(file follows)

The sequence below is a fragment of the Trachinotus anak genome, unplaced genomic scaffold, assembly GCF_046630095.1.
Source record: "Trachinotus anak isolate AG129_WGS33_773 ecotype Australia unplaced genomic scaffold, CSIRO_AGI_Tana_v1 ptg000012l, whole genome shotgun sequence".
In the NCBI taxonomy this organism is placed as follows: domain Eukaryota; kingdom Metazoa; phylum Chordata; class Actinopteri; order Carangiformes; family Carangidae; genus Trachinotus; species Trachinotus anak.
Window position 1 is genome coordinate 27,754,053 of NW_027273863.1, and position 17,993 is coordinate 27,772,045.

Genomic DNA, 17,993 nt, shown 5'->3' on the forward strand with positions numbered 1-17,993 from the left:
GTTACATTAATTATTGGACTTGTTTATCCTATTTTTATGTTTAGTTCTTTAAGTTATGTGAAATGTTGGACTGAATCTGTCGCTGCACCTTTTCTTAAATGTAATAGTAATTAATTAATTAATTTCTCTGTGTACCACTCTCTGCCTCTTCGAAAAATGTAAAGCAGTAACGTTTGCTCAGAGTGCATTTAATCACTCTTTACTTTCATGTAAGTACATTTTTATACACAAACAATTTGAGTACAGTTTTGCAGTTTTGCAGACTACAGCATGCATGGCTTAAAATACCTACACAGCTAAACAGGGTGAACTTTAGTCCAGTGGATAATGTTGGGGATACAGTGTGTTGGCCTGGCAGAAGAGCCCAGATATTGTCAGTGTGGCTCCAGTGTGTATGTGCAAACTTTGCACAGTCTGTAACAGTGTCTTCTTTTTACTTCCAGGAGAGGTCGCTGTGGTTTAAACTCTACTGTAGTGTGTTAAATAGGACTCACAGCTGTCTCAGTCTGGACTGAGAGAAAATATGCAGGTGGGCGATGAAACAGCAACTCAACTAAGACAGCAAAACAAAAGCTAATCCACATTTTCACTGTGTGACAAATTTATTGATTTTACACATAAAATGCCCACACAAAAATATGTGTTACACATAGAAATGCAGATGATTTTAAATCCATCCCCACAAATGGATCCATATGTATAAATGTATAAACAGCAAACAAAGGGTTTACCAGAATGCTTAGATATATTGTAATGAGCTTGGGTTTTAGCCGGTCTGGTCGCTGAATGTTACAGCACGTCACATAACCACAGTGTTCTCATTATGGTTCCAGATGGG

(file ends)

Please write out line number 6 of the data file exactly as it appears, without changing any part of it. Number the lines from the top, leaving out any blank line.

GTTACATTAATTATTGGACTTGTTTATCCTATTTTTATGTTTAGTTCTTTAAGTTATGTGAAATGTTGGACTGAATCTGTCGCTGCACCTTTTCTTAAATGTAATAGTAATTAATTAATTAATTTCTCTGTGTACCACTCTCTGCCTCTTCGAAAAATGTAAAGCAGTAACGTTTGCTCAGAGTGCATTTAATCACTCTTTACTTTCATGTAAGTACATTTTTATACACAAACAATTTGAGTACAGTTTTGCAGTTTTGCAGACTACAGCATGCATGGCTTAAAATACCTACACAGCTAAACAGGGTGAACTTTAGTCCAGTGGATAATGTTGGGGATACAGTGTGTTGGCCTGGCAGAAGAGCCCAGATATTGTCAGTGTGGCTCCAGTGTGTATGTGCAAACTTTGCACAGTCTGTAACAGTGTCTTCTTTTTACTTCCAGGAGAGGTCGCTGTGGTTTAAACTCTACTGTAGTGTGTTAAATAGGACTCACAGCTGTCTCAGTCTGGACTGAGAGAAAATATGCAGGTGGGCGATGAAACAGCAACTCAACTAAGACAGCAAAACAAAAGCTAATCCACATTTTCACTGTGTGACAAATTTATTGATTTTACACATAAAATGCCCACACAAAAATATGTGTTACACATAGAAATGCAGATGATTTTAAATCCATCCCCACAAATGGATCCATATGTATAAATGTATAAACAGCAAACAAAGGGTTTACCAGAATGCTTAGATATATTGTAATGAGCTTGGGTTTTAGCCGGTCTGGTCGCTGAATGTTACAGCACGTCACATAACCACAGTGTTCTCATTATGGTTCCAGATGGG